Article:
The winning stock portfolio dipped but buy more

Fundamentals 20-4: I established a stock portfolio at the start of 2022. This Sep 2022 review showed further losses but I am buying as there are better margins of safety.

The winning stock portfolio dipped but buy more

In Jan 2022, I constructed a stock portfolio based on the companies that I had analyzed and valued over the past year. The goal was to track the portfolio performance to provide insights on establishing and managing a stock portfolio.

This is my third quarterly review. The goals of each review are:
  • To determine the portfolio return.
  • To ensure that the portfolio still meets the diversity criteria.

While the stock prices as of end Sep 2022 had declined for most of the stocks, there was no reason to sell them. The intrinsic values are still intact. 

Join me as I show you the mechanics of the review as well as what to do with the results. As there are now sufficient data, I have also illustrated how to compute the Information ratio and the Jensen alpha.

Due to the declining prices, I have taken the opportunity to add to the portfolio. 

Should rush to buy them? Well, read my Disclaimer.

This post builds on the data from the various tables presented in my earlier articles in this series. To benefit from this article, you should first read the following:

Contents

  • Tracking performance
  • End Sep 2022 Return (before buying new shares)
  • End Sep 2022 Diversity (before buying new shares)
  • Buying more
  • Conclusion
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To recap, I started with a USD 100,000 investment fund. I did not use all the monies when I established the portfolio and as such, that is some balance cash. When looking at performance, I will look at it from the fund perspective rather than just the stock portfolio perspective. For the avoidance of doubt:
  • The portfolio refers to the stocks that I invest in.
  • The fund refers to both the value of the stock portfolio and the unutilized cash.

During the period from the 1st of Jan 2022 to the end of Sep 2022, the stock markets where I invested declined considerably. Many attributed this to the high inflation environment and the news about possible recessions in the US and Europe.

I did not sell any of the portfolio stocks. In the first place, the falling prices meant that there was no opportunity to take profits. But more importantly, the intrinsic values of the stocks were still intact.

Given the declining market, I took the opportunity to invest in new shares. For simplicity, I assumed buying at the end of Sep 2022.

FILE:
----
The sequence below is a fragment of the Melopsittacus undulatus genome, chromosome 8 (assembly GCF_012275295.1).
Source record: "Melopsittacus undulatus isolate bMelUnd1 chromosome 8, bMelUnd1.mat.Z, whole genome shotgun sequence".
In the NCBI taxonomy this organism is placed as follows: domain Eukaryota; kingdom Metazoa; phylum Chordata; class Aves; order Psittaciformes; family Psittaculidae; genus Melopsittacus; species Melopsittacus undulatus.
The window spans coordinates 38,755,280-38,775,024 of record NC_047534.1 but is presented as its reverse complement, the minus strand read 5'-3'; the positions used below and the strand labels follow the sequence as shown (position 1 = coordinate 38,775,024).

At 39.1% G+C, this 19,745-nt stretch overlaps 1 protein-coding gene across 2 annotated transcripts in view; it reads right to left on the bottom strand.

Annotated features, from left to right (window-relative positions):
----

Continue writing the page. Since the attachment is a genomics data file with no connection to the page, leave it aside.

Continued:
Tracking performance

The total fund value as of the last review date (end of Jun 2022) was USD 96,358 comprising the following:

Winning stock portfolio - fund at end Jun 2022
Table 1: Total Fund Value as of end Jun 2022

Winning stock portfolio position as of end Jun 2022
Table 2: Portfolio as of end Jun 2022

Winning portfolio cash position as of end Jun 202
Table 3: Cash Position as of end Jun 202

Let us consider the situation at the end of Sep 2022 before I bought the new shares. Since I did not buy or sell any stocks, the only changes are in the stock prices. 

To update the portfolio, I entered the end of Sep 2022 stock prices as per Column A in Table 4 and EXCEL then did the rest. Refer to Table 4.

Winning stock portfolio as of end Sept 2022 (before any new purchase)
Table 4: Portfolio as of end Sept 2022 (before any new share purchase)

You can see that the total portfolio value had declined to USD 70,281 (refer to Table 4) compared to USD 78,224 as of the end of June 2022 (refer to Table 2). The value of the portfolio had declined by USD 7,943. 

The total fund value by the end of Sep 2022 then became USD 88,415 as per Table 5.

Winning stock portfolio total fund value end Sep 2022 (before share purchase)
Table 5: Total Fund Value end Sep 2022 (before any new share purchase)

At the same time, I also have used the updated forex rates as per Table 6. Note the changes in the rates as of the end of Sep 2022 compared to the end of Jun 2022.

Winning stock portfolio forex
Table 6: Forex rates

You can see that the changes in the value of the portfolio are partly due to changes in the forex rates. Without the changes in the forex rates, the value of the portfolio would be USD 73,027 compared to USD 70,281. About 1/3 of the portfolio losses from the end of Jun 2022 to the end of Sep 2022 were due to forex losses.

End Jun 2022 Return (before buying new shares)

I started the investment with an initial USD 100,000 set aside for the portfolio. Table 7 shows how the value of the Fund had changed over the past few quarters.

Winning stock portfolio quarterly fund value
Table 7: Quarterly Fund Value
Notes
a) Before buying new shares.
b) The return for the 3 months period = (88,415 – 96,358) / 96,358 = (8.24) %.
c) The return from the start of the year = (88,415 – 100,100) / 100,000 = (11.59) %.

Recap

I would like to recap what I said previously regarding returns. When it comes to assessing performance, you have the following options:
  • Look at absolute returns.
  • Compare your returns with those of the benchmarks.
  • Compare the returns on a risk-adjusted basis.

When it comes to the fund or stock portfolio, the return is complicated by the following situations:
  • During the period, some of the stocks could be losing money. You could have a negative total gain if there is a capital loss that is larger than the dividends.
  • You could have sold off some stocks and been holding cash. Alternatively, you could be holding onto some dividends in cash form rather than have them reinvested during the review time.
  • You could have also allocated additional cash to the funds. In other words, the amount set aside for investment is bigger not because of any gain, but because of additional funds.

To cater to such situations, I define the total gain and return in the following manner. 
  • Total Gain = current value - previous value + dividends.
  • The returns for the period = gain divided by the previous value.
  • The fund value includes any un-invested cash.

I used the market value of the stocks in the portfolio to calculate the portfolio value. It is the sum of the market value of the respective stocks. The current and previous values refer to the value of the portfolio assuming it is liquidated.